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Myths, perceptions, and incorrect knowledge surrounding epilepsy in rural Zimbabwe: A study of the villagers in Buhera District

Journal Article


Abstract


  • The aim of this study was to assess the myths, perceptions, and incorrect knowledge that people in Buhera Rural District harbor about epilepsy. The study was conducted among people living with epilepsy (n = 100) using a standardized questionnaire that was developed after two focus group discussions with the village health workers (n = 20) and interviews with the key informants. Each respondent was interviewed during their monthly visit to Murambinda Mission Hospital. Focus group discussions and interviews identified 32 types of myths, perceptions, and incorrect knowledge relating to the causes, prevention, treatment, and effects of epilepsy. Most of the respondents agreed that epilepsy is a misunderstood condition that has stigmatizing myths, perceptions, and incorrect knowledge surrounding it. The study concludes that these myths, perceptions, and incorrect knowledge are a hindrance to the aim of reducing the treatment gap in epilepsy in Buhera, Zimbabwe and that desired quality of life for people with epilepsy can only be achieved after imparting accurate understanding of epilepsy in rural communities.

Publication Date


  • 2013

Citation


  • Mugumbate, J. & Mushonga, J. (2013). Myths, perceptions, and incorrect knowledge surrounding epilepsy in rural Zimbabwe: A study of the villagers in Buhera District. Epilepsy and Behavior, 27 (1), 144-147.

Scopus Eid


  • 2-s2.0-84873966249

Ro Metadata Url


  • http://ro.uow.edu.au/sspapers/3264

Has Global Citation Frequency


Number Of Pages


  • 3

Start Page


  • 144

End Page


  • 147

Volume


  • 27

Issue


  • 1

Place Of Publication


  • United States

Abstract


  • The aim of this study was to assess the myths, perceptions, and incorrect knowledge that people in Buhera Rural District harbor about epilepsy. The study was conducted among people living with epilepsy (n = 100) using a standardized questionnaire that was developed after two focus group discussions with the village health workers (n = 20) and interviews with the key informants. Each respondent was interviewed during their monthly visit to Murambinda Mission Hospital. Focus group discussions and interviews identified 32 types of myths, perceptions, and incorrect knowledge relating to the causes, prevention, treatment, and effects of epilepsy. Most of the respondents agreed that epilepsy is a misunderstood condition that has stigmatizing myths, perceptions, and incorrect knowledge surrounding it. The study concludes that these myths, perceptions, and incorrect knowledge are a hindrance to the aim of reducing the treatment gap in epilepsy in Buhera, Zimbabwe and that desired quality of life for people with epilepsy can only be achieved after imparting accurate understanding of epilepsy in rural communities.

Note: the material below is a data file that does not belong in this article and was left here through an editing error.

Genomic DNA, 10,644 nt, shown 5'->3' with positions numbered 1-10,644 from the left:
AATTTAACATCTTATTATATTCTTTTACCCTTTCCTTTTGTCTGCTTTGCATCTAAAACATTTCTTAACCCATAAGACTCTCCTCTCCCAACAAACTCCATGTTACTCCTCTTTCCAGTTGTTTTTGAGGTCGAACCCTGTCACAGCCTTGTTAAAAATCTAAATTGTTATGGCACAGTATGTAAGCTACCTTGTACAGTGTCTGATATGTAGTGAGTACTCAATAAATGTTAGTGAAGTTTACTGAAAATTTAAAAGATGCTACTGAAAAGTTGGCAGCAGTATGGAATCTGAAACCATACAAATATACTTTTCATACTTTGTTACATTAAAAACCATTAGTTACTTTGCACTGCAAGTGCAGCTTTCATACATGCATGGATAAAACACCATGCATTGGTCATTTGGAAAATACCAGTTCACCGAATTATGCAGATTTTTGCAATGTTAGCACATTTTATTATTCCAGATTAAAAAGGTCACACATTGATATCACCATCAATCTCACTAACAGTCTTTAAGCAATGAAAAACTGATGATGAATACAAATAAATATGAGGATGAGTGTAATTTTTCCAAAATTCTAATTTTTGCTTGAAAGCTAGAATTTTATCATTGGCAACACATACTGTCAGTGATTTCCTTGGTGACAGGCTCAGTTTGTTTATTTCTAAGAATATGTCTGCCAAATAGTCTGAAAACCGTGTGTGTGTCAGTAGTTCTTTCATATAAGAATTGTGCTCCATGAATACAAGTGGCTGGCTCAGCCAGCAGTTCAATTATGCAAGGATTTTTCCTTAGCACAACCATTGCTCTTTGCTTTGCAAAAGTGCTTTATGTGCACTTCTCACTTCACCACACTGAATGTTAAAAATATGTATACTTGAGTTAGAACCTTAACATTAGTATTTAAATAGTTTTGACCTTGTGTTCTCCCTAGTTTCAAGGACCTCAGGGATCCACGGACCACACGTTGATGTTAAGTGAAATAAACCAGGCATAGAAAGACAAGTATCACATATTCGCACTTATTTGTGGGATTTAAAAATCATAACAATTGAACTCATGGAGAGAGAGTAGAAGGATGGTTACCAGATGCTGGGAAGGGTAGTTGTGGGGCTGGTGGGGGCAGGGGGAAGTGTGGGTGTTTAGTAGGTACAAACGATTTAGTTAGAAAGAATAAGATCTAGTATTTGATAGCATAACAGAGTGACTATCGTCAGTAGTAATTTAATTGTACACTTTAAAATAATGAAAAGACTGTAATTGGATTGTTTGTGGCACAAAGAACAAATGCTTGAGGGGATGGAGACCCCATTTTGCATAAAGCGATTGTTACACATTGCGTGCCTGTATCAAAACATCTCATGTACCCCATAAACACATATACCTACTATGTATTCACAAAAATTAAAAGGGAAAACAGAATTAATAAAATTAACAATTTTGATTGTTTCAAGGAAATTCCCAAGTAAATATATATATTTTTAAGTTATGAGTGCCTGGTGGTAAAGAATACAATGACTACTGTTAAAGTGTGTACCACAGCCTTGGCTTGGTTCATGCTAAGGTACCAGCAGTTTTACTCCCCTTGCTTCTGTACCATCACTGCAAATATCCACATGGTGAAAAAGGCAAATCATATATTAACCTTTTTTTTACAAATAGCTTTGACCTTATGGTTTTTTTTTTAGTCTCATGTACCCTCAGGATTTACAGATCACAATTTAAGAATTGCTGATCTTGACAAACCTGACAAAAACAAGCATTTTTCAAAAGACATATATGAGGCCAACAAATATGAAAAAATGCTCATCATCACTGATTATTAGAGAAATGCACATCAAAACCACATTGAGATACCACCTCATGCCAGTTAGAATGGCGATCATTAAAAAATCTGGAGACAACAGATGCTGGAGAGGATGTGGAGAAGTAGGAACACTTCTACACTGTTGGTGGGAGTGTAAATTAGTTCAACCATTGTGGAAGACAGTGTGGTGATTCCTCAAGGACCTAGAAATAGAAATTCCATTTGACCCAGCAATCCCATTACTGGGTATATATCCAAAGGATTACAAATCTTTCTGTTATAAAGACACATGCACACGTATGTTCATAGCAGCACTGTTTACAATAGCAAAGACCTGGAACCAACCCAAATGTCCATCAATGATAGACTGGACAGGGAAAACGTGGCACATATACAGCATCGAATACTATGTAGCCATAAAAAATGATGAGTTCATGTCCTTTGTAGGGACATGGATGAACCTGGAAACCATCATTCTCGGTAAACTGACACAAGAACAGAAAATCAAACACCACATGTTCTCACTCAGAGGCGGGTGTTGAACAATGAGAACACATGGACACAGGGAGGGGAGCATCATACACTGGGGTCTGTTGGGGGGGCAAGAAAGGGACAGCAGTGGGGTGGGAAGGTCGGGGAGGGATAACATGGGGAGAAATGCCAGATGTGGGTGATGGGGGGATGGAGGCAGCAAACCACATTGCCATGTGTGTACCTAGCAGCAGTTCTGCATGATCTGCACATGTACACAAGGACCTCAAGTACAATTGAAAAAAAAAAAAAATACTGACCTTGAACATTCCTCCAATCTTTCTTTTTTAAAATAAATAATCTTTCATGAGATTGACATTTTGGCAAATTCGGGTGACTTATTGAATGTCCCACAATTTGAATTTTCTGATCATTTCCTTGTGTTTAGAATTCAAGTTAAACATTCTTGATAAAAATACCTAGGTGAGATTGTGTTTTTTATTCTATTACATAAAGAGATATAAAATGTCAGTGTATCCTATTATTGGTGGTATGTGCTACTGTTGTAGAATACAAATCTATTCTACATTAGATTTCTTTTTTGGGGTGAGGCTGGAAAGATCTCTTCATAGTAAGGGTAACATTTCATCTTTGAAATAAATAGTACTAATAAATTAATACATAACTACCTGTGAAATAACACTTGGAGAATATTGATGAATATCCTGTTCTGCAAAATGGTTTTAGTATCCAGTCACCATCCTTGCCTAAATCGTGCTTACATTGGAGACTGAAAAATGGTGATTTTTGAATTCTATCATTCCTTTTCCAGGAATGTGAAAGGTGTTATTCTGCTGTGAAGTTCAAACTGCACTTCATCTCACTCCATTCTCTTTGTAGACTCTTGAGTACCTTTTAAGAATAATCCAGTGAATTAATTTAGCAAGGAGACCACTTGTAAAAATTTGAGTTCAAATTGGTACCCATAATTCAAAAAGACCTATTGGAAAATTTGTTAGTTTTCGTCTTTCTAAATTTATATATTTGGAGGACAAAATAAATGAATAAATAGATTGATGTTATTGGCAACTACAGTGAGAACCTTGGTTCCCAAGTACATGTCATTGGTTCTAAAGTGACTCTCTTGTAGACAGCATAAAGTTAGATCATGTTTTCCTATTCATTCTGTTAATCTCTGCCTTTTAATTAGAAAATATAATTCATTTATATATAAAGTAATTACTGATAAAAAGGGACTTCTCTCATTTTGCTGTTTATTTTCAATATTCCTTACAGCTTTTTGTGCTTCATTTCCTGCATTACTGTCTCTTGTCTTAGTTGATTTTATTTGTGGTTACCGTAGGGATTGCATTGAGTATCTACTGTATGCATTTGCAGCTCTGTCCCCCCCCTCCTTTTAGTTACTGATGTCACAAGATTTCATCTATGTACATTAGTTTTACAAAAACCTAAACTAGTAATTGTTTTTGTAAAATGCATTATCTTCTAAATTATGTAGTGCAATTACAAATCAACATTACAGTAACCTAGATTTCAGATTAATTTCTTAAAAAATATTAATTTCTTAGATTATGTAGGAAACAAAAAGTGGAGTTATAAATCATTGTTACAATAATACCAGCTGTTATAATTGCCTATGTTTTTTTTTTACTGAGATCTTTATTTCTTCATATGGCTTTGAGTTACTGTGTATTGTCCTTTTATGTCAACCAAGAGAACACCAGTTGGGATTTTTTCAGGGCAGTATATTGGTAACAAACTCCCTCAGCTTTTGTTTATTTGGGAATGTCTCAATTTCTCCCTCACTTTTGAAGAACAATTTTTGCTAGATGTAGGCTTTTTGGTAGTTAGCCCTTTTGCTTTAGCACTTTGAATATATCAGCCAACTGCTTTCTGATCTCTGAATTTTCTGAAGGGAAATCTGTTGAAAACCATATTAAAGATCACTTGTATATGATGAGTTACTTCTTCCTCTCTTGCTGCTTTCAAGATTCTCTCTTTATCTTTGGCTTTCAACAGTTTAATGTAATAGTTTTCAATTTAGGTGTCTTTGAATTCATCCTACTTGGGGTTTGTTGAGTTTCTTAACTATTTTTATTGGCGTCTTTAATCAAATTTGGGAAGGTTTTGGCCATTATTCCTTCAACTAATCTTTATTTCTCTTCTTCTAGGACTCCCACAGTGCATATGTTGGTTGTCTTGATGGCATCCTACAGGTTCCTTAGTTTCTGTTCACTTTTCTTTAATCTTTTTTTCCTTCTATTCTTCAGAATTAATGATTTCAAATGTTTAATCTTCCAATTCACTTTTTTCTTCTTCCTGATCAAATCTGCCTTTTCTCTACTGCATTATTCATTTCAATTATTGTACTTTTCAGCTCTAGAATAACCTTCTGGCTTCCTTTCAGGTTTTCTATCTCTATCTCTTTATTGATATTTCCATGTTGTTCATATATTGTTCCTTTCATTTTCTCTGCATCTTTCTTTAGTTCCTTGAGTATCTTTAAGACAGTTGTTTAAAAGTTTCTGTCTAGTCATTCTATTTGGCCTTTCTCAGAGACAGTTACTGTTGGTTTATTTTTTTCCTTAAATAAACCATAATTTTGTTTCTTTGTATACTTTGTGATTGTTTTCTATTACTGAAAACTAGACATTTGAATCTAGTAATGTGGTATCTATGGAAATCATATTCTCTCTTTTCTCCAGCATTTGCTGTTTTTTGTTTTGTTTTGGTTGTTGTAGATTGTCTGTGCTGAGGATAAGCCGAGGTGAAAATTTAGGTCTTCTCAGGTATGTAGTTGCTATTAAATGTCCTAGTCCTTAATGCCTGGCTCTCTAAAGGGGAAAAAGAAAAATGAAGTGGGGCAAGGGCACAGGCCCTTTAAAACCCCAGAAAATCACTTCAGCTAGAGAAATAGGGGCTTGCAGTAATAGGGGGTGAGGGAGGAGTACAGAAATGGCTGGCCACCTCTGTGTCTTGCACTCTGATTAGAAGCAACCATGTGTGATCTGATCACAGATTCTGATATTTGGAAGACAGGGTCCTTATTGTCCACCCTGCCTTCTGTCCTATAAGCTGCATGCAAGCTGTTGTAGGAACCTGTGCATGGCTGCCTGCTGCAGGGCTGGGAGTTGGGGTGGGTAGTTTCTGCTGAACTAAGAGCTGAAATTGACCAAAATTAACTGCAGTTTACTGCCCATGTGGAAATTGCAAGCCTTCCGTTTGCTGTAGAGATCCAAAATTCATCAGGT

Publication Date


  • 2013

Citation


  • Mugumbate, J. & Mushonga, J. (2013). Myths, perceptions, and incorrect knowledge surrounding epilepsy in rural Zimbabwe: A study of the villagers in Buhera District. Epilepsy and Behavior, 27 (1), 144-147.

Scopus Eid


  • 2-s2.0-84873966249

Ro Metadata Url


  • http://ro.uow.edu.au/sspapers/3264

Has Global Citation Frequency


Number Of Pages


  • 3

Start Page


  • 144

End Page


  • 147

Volume


  • 27

Issue


  • 1

Place Of Publication


  • United States